It's a good thing I like GBMC, because we sure spend a lot of time there. Three days in a row this week, no less than two and a half hours each. We're also extremely grateful for the folks I work with who have provided meals to us this week. I haven't had to cook all week, and with as tired as I've been and as much as we've had going on, it's been an incredibly huge (and yummy!) help.
Yesterday was our appointment with the cleft surgeon. We liked him; he didn't tell us a whole lot we didn't know already, but he also didn't sugarcoat things, which I appreciated. He couldn't tell us anything more about the cleft; he said that it's too
difficult to tell for certain how severe it is until the baby is born.
Sometimes they are smaller than they appear; sometimes they are larger. He also showed us some pictures of kids he has operated on, which helps give us a better idea of what to expect.
The speech pathologist will visit us in the hospital soon after the baby is born to do a feeding assessment and help us figure out which bottle will be best (though if the baby has only a cleft lip, we may not need to do anything differently for feeding). The surgeon will also visit us before we're discharged, and we'll have our first in-office visit within a week of the baby's birth. We can expect the lip surgery to take place when the baby is three months old, and baby will spend one night in the hospital afterwards. If the palate is affected, the surgery to repair it is usually around the baby's first birthday.
While there, we also got to talk to the coordinator of the cleft team, who I had spoken with on the phone when I first called for the appointments and who told me she is also a breast cancer survivor--10 years this fall! She said they have an FU Cancer party each year on the anniversary of her surgery. I like her.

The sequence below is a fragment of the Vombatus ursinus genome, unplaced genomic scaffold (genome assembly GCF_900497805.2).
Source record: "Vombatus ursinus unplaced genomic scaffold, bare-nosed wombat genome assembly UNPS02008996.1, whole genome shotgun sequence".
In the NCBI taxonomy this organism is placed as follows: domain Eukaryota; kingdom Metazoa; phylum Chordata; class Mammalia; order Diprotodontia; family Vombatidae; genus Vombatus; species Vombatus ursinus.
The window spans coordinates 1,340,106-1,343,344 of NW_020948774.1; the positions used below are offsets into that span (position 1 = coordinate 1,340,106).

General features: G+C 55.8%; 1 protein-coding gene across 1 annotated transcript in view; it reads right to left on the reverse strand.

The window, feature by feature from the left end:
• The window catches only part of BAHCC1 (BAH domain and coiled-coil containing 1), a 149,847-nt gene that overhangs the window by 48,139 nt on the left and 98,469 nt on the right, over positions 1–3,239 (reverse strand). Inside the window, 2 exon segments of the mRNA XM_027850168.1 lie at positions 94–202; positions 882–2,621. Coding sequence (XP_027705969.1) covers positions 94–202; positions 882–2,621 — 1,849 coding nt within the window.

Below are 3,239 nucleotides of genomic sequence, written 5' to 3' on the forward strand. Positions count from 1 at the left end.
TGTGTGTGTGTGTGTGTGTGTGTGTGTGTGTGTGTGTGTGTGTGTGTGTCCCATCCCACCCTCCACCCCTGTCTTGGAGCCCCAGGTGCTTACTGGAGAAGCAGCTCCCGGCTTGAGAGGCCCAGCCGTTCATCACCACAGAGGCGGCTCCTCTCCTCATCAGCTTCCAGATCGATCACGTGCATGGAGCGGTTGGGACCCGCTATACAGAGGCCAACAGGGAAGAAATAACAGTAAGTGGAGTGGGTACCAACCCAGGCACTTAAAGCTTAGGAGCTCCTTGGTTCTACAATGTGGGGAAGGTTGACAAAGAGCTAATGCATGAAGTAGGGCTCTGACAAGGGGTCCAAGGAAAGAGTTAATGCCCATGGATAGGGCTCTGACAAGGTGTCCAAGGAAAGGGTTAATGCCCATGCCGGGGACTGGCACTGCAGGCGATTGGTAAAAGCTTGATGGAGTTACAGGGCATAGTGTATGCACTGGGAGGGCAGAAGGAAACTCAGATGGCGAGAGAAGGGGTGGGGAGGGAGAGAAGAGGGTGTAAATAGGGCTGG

Today was the first non-stress test for the baby. I wasn't sure what to expect going into it, so I was a little anxious. It turned out to be for nothing. I laid on an uncomfortable, paper-covered exam bed, pulled up my shirt, had a couple of sensors attached to my belly, and sat there for just under an hour while the sensors recorded baby's heart rate and movements. They take the baby's baseline heart rate and then want to see the baby's heart rate accelerate with movement. The baby was moving quite a bit (thanks to my late lunch, eaten on the way to the hospital), and actually kicked hard enough to dislodge the sensor a couple of times. I ended up having to push it down to hold it in place to get the last recording they needed. It was pretty cool to hear the kicks and punches at the same time I felt them.
We then walked across the hospital to the OB's office, where we had a quick ultrasound and got to watch baby practice breathing (super cool!) and more movements. My appointment with the doctor was pretty quick; he did tell us it would be fine to travel an hour and a half away to Chestertown at the beginning of June for Kevin's college reunion weekend (where he's planning to perform in the drama alumni improv show) but that he wouldn't recommend a visit to the cottage, five hours away in rural Pennsylvania, over Memorial Day weekend. I'd suspected as much.
Tomorrow is Taxol Day Two and my first genetics appointment. I'm not quite sure what to expect for that appointment either, besides having blood drawn and then waiting three-ish weeks to find out if I have any of the genetic markers which may impact surgery decisions.